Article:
Some of you might be saying, Jack, 6+% inflation—that still seems high. And you’d be right. But the expectation was over 7%. Moreover, the prediction is that they’ll get that number down to 4% going forward.
For the time being, it appears that inflation in China is under control. While we may not get an official announcement about a monetary easing policy until later this year, I believe we’ll at least see a quiet end to the tightening. And a China that’s back online with spending and lending, my friends, is very bullish.
What isn’t bullish, however, is this garbage bill approved by the U.S. Senate earlier this week called the Currency Exchange Rate Oversight Reform Act of 2011. The bill, which is being presented as a way to even out imbalance with our second-largest trading partner and help U.S. producers, would impose tariffs on China for the way it manipulates its currency. But really, it’s another example of protectionist policy coming out of Washington at a time when we can afford it the least, and it could seriously disturb Sino-U.S. trade going forward.
Raising the price on Chinese imports is not going to bring production back to our shores. All it’s going to do is make goods imported from China more expensive for U.S. consumers. In an economic climate that’s already fragile at best, how does this make any sense? I don’t see this bill creating a single job here in the States—all I see is a first shot in a potential trade war.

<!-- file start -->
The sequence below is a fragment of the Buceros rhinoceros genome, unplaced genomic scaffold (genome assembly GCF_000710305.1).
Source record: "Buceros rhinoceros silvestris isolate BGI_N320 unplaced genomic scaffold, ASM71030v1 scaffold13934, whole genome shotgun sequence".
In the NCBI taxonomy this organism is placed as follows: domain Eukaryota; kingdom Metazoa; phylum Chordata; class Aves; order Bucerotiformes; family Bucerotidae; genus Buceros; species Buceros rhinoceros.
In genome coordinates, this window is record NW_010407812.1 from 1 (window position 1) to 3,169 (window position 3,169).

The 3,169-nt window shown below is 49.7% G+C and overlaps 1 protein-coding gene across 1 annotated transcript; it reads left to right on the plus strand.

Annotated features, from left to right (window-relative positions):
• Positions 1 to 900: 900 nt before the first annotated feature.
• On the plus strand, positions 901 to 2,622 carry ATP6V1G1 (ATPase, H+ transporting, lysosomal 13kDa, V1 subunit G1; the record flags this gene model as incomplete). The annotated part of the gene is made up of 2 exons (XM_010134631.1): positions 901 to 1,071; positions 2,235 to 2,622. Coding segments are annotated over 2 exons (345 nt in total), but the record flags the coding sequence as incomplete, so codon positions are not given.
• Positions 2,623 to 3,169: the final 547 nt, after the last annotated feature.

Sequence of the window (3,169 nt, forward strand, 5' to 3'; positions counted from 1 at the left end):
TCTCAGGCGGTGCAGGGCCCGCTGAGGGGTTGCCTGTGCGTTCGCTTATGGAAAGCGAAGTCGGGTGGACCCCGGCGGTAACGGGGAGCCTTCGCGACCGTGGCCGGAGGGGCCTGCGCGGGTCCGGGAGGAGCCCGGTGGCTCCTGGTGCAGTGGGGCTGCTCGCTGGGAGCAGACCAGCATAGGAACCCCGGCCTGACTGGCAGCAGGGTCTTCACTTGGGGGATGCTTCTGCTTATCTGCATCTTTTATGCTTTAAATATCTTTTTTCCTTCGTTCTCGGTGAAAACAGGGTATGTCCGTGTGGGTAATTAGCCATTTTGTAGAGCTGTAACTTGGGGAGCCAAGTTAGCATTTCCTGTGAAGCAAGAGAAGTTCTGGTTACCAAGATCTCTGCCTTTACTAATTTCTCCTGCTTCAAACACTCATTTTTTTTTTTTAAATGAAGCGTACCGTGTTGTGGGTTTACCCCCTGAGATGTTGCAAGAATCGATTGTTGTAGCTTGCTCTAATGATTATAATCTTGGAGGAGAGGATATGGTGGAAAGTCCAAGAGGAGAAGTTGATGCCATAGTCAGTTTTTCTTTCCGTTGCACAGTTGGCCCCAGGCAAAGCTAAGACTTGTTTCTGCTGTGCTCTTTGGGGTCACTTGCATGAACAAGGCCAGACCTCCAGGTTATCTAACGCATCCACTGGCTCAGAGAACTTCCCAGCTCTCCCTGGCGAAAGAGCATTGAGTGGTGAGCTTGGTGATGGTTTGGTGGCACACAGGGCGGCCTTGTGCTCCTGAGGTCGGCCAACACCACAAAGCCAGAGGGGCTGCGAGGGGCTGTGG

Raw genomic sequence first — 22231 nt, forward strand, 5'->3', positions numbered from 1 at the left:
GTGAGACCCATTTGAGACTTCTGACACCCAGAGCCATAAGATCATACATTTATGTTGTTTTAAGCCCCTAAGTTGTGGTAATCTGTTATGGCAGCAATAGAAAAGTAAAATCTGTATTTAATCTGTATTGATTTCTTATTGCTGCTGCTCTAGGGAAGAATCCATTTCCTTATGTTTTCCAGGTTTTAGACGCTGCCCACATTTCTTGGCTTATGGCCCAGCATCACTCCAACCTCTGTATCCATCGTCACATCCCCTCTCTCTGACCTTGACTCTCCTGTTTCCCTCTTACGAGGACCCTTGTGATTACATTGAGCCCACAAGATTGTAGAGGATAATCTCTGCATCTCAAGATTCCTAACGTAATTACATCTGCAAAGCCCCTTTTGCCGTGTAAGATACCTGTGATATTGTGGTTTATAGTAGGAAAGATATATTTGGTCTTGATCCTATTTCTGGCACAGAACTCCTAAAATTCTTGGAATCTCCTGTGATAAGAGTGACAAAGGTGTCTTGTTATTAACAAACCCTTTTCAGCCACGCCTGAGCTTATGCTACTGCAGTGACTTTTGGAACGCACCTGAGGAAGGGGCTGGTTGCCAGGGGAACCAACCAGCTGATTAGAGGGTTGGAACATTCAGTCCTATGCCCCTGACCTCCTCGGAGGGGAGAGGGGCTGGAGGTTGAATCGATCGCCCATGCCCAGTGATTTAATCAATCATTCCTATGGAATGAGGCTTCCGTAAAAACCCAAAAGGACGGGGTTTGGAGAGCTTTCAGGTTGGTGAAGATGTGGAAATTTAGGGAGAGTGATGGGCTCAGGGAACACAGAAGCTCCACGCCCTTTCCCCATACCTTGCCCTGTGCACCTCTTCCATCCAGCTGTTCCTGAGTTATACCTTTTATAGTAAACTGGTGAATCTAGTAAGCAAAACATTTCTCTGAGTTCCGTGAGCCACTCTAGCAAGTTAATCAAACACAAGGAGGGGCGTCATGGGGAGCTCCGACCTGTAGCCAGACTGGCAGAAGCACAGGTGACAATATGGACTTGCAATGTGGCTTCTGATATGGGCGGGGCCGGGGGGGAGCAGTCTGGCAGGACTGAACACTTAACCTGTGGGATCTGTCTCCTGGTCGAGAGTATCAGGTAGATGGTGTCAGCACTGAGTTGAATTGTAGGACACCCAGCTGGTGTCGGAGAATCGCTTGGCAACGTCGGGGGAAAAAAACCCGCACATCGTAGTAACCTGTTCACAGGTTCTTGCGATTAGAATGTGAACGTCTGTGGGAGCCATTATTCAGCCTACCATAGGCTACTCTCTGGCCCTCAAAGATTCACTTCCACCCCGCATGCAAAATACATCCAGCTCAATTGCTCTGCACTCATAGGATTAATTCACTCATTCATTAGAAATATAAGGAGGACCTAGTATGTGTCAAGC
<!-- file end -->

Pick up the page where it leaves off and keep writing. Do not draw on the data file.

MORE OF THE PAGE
This is not the way the world’s strongest economy is supposed to act, and anyone who supported this bill—republicans included—should be voted out of office. Just as we took a step forward by getting the free trade agreement with South Korea through Congress, we decide to get tough with our bankers and fastest-growing customer base? Folks, that’s just not the way it works. This is just another example of legislation that hurts America and Americans, and I am sick and tired of it.
The market seems to be holding its steady gains and getting right into the teeth of that resistance level of 1215-1220 in the S&P. The key now is whether we can punch through it—and continue to punch through it on a weekly basis going forward.
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